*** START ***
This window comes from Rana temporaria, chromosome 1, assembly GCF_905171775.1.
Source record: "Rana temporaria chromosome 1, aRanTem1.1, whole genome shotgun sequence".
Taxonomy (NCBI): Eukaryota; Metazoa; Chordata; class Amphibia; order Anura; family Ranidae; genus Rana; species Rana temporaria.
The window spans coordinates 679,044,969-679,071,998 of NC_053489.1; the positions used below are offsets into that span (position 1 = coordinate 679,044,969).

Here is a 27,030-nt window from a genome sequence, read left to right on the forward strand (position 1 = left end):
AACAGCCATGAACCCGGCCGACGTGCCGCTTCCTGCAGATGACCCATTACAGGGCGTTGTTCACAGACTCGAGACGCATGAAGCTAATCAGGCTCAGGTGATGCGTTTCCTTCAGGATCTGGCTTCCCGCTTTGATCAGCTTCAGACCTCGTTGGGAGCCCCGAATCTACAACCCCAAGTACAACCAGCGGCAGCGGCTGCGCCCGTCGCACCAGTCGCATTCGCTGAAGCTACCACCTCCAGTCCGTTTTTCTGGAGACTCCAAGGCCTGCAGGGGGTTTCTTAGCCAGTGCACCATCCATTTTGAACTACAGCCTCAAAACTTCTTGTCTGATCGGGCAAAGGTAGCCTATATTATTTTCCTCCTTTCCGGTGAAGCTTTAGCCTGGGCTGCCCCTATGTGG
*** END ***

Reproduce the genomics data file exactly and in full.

This window comes from Rana temporaria, chromosome 1, assembly GCF_905171775.1.
Source record: "Rana temporaria chromosome 1, aRanTem1.1, whole genome shotgun sequence".
Taxonomy (NCBI): Eukaryota; Metazoa; Chordata; class Amphibia; order Anura; family Ranidae; genus Rana; species Rana temporaria.
The window spans coordinates 679,044,969-679,071,998 of NC_053489.1; the positions used below are offsets into that span (position 1 = coordinate 679,044,969).

Here is a 27,030-nt window from a genome sequence, read left to right on the forward strand (position 1 = left end):
AACAGCCATGAACCCGGCCGACGTGCCGCTTCCTGCAGATGACCCATTACAGGGCGTTGTTCACAGACTCGAGACGCATGAAGCTAATCAGGCTCAGGTGATGCGTTTCCTTCAGGATCTGGCTTCCCGCTTTGATCAGCTTCAGACCTCGTTGGGAGCCCCGAATCTACAACCCCAAGTACAACCAGCGGCAGCGGCTGCGCCCGTCGCACCAGTCGCATTCGCTGAAGCTACCACCTCCAGTCCGTTTTTCTGGAGACTCCAAGGCCTGCAGGGGGTTTCTTAGCCAGTGCACCATCCATTTTGAACTACAGCCTCAAAACTTCTTGTCTGATCGGGCAAAGGTAGCCTATATTATTTTCCTCCTTTCCGGTGAAGCTTTAGCCTGGGCTGCCCCTATGTGG